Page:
During April-September 2020, the Child Helpline counsellors answered 1,766 calls, 234 of which were repeated calls. Children were provided, most frequently, psychological counselling regarding the lack of communication, sexuality and peer-to-peer relationships. 

The most recent report of the Ministry of Education, Culture showed that education professionals identified 3363 suspected cases of physical and emotional abuse, neglect, labour exploitation, sexual harassment and bullying in the first half of the year. Most cases – more than 1300 – were cases of physical violence. Neglect and emotional violence equally widespread – around 1000 cases each.

‘These data do not mirror the reality’ – violence is much more extensive

[2] Source: https://www.unicef.org/romania/sites/unicef.org.romania/files/2020-02/Ghid%20Stop%20Violenta.pdf

COVER- Child helpline.png

According to Daniela Simboteanu, Chair of the National Centre for Prevention of Child Abuse, the numbers reported by the Ministry of Education, Culture and Research do not reflect the reality: ‘These figures do certainly not reflect the reality. There are very many cases that didn’t come to the attention of authorities because of children staying isolated in quarantine. I dare to make this statement because the monitoring of violence amid the pandemic around the world has proved that not only did violence not subside, on the contrary – it surged significantly, many cases still remaining undiscovered. The explanation behind this fact could be that children had limited access to reporting means during the isolation. Many children suffered through a range of forms of violence without having had though the possibility to report them. On the one hand, as children didn’t go to school, they were stripped of the opportunity to communicate, and on the other hand – the teachers were not able to notice the red flags indicative of potential abuse. As we at the National Centre for Prevention of Child Abuse provide specialised support to children victims –  and the children who come to us are already in severe need of assistance – we were able to notice the trend that once the lockdown ended and the restrictions became more relaxed – the number of case notifications surged significantly. Compared to May-June 2019, the number of cases reported in May-June 2020 increased by 45%. We regard this as proof of the fact that children suffered through the cases of violence silently during the lockdown of March-April, as they did not have the possibility to report them.’ the expert recounted.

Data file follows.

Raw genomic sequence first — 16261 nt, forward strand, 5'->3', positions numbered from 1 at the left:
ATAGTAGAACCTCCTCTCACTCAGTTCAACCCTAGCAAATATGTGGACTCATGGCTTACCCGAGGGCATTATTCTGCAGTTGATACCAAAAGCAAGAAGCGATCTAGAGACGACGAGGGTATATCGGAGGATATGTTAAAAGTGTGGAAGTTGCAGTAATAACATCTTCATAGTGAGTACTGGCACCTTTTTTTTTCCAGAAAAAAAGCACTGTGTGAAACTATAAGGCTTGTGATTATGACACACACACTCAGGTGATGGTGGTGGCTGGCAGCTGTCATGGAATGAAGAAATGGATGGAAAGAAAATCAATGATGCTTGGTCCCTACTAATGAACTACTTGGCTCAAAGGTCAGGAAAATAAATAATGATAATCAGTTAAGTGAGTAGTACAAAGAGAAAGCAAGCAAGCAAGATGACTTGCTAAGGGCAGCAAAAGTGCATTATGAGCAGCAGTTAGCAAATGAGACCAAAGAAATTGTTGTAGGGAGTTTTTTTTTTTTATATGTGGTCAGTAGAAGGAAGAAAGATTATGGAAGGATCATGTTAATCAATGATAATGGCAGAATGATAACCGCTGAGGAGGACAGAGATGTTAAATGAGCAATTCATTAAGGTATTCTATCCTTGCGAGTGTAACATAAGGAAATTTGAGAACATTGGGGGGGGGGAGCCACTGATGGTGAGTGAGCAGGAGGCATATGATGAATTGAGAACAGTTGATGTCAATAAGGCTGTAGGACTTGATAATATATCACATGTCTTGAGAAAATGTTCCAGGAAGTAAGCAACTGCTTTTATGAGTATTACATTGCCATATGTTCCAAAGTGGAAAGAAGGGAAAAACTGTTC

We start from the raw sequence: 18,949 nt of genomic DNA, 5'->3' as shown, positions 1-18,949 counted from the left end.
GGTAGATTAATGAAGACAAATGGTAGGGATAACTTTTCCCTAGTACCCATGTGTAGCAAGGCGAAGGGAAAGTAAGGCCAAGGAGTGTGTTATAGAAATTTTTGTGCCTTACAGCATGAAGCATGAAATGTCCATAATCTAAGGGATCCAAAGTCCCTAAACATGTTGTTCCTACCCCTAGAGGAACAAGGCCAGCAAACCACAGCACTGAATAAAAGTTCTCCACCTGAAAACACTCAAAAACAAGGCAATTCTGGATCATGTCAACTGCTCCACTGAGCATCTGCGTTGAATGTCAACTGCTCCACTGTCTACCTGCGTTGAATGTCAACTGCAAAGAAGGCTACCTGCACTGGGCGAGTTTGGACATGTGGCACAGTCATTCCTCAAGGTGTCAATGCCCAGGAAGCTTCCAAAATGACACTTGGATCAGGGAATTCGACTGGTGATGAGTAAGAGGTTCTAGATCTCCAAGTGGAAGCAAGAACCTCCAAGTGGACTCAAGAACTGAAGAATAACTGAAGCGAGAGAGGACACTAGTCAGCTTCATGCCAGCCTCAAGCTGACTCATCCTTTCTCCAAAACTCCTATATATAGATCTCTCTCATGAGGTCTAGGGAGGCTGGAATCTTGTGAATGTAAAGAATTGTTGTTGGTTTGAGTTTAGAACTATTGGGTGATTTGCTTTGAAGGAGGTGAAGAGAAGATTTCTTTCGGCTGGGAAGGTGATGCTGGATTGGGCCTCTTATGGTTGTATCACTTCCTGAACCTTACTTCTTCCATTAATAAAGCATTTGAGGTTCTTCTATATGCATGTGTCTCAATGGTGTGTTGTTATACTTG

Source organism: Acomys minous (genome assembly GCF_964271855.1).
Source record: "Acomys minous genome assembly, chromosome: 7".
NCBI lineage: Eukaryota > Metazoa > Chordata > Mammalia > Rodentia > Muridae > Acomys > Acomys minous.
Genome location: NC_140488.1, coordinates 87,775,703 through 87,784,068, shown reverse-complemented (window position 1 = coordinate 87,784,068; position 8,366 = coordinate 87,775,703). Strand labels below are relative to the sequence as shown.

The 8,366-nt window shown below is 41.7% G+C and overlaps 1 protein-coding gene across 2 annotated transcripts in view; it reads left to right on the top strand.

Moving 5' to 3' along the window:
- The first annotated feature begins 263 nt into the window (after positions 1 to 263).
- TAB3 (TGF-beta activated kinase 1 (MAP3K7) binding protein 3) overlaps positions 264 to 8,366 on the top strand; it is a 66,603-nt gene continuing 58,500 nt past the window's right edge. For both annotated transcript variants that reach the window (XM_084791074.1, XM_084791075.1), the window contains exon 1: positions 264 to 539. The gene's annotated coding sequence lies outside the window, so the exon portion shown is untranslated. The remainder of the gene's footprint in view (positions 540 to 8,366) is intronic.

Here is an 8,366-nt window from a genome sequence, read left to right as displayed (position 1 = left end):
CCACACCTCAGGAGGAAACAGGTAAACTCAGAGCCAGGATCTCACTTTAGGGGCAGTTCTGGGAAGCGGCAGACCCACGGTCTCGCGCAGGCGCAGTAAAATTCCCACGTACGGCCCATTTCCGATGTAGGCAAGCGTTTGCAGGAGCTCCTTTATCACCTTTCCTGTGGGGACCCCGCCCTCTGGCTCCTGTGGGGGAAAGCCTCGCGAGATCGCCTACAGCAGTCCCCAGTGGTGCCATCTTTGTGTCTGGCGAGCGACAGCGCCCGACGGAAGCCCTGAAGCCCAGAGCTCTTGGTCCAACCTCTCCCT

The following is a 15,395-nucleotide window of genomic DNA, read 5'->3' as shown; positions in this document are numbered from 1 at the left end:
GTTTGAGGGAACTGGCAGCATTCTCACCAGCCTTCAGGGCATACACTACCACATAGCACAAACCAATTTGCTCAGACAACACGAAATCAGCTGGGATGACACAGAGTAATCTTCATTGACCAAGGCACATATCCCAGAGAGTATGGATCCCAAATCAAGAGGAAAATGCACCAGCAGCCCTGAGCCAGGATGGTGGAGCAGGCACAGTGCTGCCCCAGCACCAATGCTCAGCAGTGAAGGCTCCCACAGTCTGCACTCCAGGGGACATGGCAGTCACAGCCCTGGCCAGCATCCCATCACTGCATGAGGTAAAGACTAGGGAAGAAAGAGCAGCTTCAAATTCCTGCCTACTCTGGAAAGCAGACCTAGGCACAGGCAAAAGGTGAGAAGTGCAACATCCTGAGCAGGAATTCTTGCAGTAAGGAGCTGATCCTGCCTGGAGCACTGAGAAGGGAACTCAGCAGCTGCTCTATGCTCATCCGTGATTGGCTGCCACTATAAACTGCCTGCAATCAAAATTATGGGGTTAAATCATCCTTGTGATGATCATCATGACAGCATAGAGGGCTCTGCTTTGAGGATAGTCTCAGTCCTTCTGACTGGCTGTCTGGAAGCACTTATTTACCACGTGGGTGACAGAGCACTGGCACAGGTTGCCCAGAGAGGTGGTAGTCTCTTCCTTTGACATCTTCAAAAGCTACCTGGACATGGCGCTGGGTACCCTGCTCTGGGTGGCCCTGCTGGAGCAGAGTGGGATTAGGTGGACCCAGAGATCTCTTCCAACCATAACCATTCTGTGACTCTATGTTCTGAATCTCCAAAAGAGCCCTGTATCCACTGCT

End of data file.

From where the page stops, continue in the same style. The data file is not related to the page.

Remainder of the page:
Violence is more frequent during the pandemic

The data at global level[3] shows that cases of physical, emotional, sexual violence and neglect surged and that these phenomena became more frequent, more severe and lengthier during isolation. What is more, statistics show that certain forms of violence are overlooked or regarded as normal. 


Report violence

There are different ways to prevent violence against children. First and foremost, one can call the Child Helpline by dialling 116 111. This free and confidential counselling service is available around the clock, seven days a week  The single national emergency number 112 can take calls and redirect them accordingly where response is needed to cases of violence. Cases of violence can also be reported to the district Division of Social Assistance and Family Protection and to the Chisinau Municipal Child Protection Division. Every child can report a case to the police, teachers or mayor.

This publication was developed with financial support from the European Union. Its contents fall under the exclusive responsibility of UNICEF Moldova and do not necessarily reflect the views of the EU.

This article was drafted under the EVA Project – ‘Promoting Gender Equality in Cahul and Ungheni Districts’, funded by the European Union, and implemented by UN WOMEN in partnership with UNICEF Moldova.

[3] https://www.unicef.org/appeals/files/UNICEF_Global_COVID19_Situation_Report_No_6__15_28_May_2020.pdf